Thale cress plants have been grown in regolith, the fine dust that covers the moon’s surface, using samples from Apollo missions – but they turn out small and stunted
12 May 2022
Thale cress, a small flowering plant, has been grown in lunar regolith – the powdery material on the surface of the moon – for the first time, using samples collected during the Apollo 11, 12 and 17 missions.
“Showing that plants will grow on lunar soil is actually a huge step in that direction of being able to establish ourselves in lunar colonies,” said Robert Ferl at the University of Florida at a press briefing on 11 May.
“When humans move as civilisations… we always take our agriculture with us. The ability to take plants with us successfully to the moon is how we will grow our own food… stay there for a while without resupply, breathe by taking away carbon dioxide from the air and produce water,” he said.
Ferl and his colleagues at the University of Florida planted thale cress seeds in 4 grams of lunar soil from each of the three Apollo missions and tracked their growth over 20 days. As a control, they also grew seeds in terrestrial volcanic ash, which is commonly used to mimic soil from the moon.
Within 60 hours of planting, the researchers found that seeds had germinated in all the soil samples. Between day six and eight, they removed some seedlings so that just one plant grew in each gram of soil. On the removed plants, they found that the roots grown in lunar soil were stunted compared with those of plants grown in terrestrial soil.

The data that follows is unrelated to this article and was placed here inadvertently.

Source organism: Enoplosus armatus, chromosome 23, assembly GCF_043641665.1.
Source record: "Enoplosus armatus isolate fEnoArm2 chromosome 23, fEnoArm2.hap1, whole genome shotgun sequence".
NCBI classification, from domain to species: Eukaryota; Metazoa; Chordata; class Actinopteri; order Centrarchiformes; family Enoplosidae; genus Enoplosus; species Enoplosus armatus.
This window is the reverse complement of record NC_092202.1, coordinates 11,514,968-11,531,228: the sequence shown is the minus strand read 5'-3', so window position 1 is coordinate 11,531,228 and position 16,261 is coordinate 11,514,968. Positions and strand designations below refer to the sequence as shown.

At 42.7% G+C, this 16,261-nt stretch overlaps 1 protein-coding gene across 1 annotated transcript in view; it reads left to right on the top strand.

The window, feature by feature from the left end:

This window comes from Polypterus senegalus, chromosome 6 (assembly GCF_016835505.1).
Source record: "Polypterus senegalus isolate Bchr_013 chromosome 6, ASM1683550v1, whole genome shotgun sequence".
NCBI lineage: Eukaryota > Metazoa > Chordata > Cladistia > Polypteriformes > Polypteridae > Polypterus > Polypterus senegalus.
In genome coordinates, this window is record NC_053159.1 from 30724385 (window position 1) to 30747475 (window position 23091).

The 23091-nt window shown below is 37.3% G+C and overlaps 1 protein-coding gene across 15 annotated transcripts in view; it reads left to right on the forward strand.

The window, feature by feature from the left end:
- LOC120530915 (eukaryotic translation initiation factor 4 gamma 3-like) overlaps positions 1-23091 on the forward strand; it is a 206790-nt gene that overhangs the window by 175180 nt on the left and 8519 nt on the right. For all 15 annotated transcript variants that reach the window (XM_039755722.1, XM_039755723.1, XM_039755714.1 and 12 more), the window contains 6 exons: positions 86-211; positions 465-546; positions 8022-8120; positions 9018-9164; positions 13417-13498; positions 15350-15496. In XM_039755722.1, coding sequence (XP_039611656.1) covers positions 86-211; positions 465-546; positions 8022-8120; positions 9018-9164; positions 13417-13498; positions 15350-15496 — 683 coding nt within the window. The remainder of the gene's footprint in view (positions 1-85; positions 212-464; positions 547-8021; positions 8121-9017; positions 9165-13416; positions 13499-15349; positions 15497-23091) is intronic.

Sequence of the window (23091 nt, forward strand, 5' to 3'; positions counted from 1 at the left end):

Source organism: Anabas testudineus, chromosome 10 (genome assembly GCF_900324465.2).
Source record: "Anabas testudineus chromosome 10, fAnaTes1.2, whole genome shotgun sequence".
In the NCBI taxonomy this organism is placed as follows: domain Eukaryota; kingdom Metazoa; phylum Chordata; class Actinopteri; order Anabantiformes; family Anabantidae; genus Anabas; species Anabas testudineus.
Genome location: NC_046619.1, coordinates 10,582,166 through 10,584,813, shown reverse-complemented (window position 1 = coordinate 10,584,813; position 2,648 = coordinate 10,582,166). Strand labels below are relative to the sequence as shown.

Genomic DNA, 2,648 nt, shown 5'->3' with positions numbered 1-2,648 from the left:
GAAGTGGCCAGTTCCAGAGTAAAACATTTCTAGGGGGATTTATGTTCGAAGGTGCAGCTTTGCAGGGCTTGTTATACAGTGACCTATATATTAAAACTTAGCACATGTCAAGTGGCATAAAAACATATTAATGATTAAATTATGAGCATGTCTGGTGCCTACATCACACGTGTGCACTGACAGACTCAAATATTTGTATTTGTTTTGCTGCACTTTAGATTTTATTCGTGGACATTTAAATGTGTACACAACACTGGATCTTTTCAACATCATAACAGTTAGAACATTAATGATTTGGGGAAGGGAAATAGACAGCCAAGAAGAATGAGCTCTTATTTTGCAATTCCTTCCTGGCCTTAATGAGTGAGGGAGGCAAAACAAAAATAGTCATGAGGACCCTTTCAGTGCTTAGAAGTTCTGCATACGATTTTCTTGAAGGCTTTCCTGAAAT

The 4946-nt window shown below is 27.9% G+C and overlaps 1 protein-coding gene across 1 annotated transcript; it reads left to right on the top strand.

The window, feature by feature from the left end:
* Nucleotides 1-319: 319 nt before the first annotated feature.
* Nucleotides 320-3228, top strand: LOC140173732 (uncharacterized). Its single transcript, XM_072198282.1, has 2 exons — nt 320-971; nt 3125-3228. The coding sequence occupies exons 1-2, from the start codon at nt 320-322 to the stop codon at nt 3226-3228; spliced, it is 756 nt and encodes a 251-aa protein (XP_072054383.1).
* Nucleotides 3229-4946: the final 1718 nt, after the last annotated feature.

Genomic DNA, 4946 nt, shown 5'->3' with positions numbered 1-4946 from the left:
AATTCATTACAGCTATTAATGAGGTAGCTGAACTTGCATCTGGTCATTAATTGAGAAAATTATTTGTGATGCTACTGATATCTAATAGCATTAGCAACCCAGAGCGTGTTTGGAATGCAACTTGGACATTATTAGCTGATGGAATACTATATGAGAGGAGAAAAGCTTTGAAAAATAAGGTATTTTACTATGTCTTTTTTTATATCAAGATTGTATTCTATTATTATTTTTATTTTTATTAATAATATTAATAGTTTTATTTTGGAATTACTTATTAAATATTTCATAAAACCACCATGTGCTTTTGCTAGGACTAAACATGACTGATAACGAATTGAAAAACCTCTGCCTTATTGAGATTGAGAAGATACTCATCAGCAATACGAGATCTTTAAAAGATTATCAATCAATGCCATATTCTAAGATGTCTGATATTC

Over the following days, they found that plant leaves grown in lunar soil were smaller and had a darker pigmentation compared with those grown in terrestrial soil.
“They do grow in lunar regolith, but they grow as if they are stressed,” said team member Anna-Lisa Paul.
After 20 days, the team harvested the plants and analysed their gene activity. The plants grown in lunar soil had higher activity in genes that help cope with stressful conditions.
“The primary reason that plants… presented such stress-related responses is that lunar regolith is quite different from the terrestrial [soil], it’s very low in carbon, oxygen, nitrogen and phosphorous… nutrients that plants need. Lunar regolith is also very powdery and fine-grained… but the fragments are very sharp and angular. It’s very abrasive, it abraded spacesuits,” said Stephen Elardo.
The researchers also found that soil collected from the Apollo 11 mission was more toxic to plants than that taken from the Apollo 12 and 17 missions. They say this is probably because the Apollo 11 soil had been exposed to cosmic wind at the lunar surface for longer than the other samples.
“We could mitigate that by carefully choosing where we mine for materials to grow plants [on the moon],” said Paul.
However, we wouldn’t get much nutrition from eating thale cress plants. “As for useability of human life support, [thale cress] is not a good candidate; it’s too small to produce meaningful biomass,” says Karl Hasenstein at the University of Louisiana.
Nevertheless, this is a first step towards showing that plants from Earth can grow in lunar soil, said Paul.
“This research gives us valuable insights,” says Irene Karoliussen at the Center for Interdisciplinary Research in Space in Norway. “We need to know if and how we can utilise the resources [on the moon] as well as optimise plant cultivation techniques. Also, knowing the biocompatibility of lunar soil is very important if we consider using lunar soil as building material for manufacturing [structures such as] greenhouses… as well as human quarters.”
Journal reference: Communications Biology, DOI: 10.1038/s42003-022-03334-8
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